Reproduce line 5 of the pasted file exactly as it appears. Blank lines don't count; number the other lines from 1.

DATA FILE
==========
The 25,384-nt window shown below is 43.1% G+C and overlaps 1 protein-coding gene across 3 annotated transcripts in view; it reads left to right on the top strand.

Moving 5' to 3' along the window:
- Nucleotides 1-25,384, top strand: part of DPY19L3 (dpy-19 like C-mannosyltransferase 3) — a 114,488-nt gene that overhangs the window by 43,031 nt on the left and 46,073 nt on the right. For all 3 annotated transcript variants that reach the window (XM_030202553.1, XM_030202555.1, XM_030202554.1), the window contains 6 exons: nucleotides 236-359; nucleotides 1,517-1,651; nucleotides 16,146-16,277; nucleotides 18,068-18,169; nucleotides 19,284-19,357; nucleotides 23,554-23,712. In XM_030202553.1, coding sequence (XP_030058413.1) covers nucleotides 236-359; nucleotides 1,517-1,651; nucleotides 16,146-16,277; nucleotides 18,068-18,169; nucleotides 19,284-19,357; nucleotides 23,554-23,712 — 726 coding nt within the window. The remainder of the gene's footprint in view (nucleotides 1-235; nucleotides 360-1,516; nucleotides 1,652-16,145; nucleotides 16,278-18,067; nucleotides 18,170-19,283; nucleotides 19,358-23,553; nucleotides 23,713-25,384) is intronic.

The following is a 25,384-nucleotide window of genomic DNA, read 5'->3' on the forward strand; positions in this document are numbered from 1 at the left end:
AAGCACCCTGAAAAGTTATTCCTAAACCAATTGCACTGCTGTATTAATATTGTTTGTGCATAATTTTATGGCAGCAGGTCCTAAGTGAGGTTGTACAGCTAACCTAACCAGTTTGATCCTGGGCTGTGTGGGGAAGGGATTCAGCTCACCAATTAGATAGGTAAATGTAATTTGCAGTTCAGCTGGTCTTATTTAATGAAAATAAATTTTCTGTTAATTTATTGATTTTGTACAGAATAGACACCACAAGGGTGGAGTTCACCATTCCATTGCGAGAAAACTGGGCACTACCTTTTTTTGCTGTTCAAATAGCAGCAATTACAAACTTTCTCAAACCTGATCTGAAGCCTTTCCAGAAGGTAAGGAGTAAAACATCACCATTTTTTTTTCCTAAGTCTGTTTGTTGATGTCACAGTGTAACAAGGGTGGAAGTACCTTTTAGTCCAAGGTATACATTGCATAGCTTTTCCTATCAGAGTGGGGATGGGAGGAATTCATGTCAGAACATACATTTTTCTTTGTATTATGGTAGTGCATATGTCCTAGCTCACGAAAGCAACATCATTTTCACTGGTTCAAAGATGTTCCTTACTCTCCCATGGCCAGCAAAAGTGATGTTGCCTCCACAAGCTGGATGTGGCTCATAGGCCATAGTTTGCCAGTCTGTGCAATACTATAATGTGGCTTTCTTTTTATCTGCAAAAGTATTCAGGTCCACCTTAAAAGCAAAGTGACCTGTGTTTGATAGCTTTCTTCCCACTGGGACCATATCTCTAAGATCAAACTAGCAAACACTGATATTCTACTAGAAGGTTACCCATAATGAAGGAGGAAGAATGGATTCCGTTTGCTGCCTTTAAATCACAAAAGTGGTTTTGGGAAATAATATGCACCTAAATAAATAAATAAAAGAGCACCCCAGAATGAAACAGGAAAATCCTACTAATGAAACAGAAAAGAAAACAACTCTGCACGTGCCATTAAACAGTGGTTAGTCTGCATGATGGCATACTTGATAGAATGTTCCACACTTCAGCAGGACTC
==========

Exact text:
AAGCACCCTGAAAAGTTATTCCTAAACCAATTGCACTGCTGTATTAATATTGTTTGTGCATAATTTTATGGCAGCAGGTCCTAAGTGAGGTTGTACAGCTAACCTAACCAGTTTGATCCTGGGCTGTGTGGGGAAGGGATTCAGCTCACCAATTAGATAGGTAAATGTAATTTGCAGTTCAGCTGGTCTTATTTAATGAAAATAAATTTTCTGTTAATTTATTGATTTTGTACAGAATAGACACCACAAGGGTGGAGTTCACCATTCCATTGCGAGAAAACTGGGCACTACCTTTTTTTGCTGTTCAAATAGCAGCAATTACAAACTTTCTCAAACCTGATCTGAAGCCTTTCCAGAAGGTAAGGAGTAAAACATCACCATTTTTTTTTCCTAAGTCTGTTTGTTGATGTCACAGTGTAACAAGGGTGGAAGTACCTTTTAGTCCAAGGTATACATTGCATAGCTTTTCCTATCAGAGTGGGGATGGGAGGAATTCATGTCAGAACATACATTTTTCTTTGTATTATGGTAGTGCATATGTCCTAGCTCACGAAAGCAACATCATTTTCACTGGTTCAAAGATGTTCCTTACTCTCCCATGGCCAGCAAAAGTGATGTTGCCTCCACAAGCTGGATGTGGCTCATAGGCCATAGTTTGCCAGTCTGTGCAATACTATAATGTGGCTTTCTTTTTATCTGCAAAAGTATTCAGGTCCACCTTAAAAGCAAAGTGACCTGTGTTTGATAGCTTTCTTCCCACTGGGACCATATCTCTAAGATCAAACTAGCAAACACTGATATTCTACTAGAAGGTTACCCATAATGAAGGAGGAAGAATGGATTCCGTTTGCTGCCTTTAAATCACAAAAGTGGTTTTGGGAAATAATATGCACCTAAATAAATAAATAAAAGAGCACCCCAGAATGAAACAGGAAAATCCTACTAATGAAACAGAAAAGAAAACAACTCTGCACGTGCCATTAAACAGTGGTTAGTCTGCATGATGGCATACTTGATAGAATGTTCCACACTTCAGCAGGACTC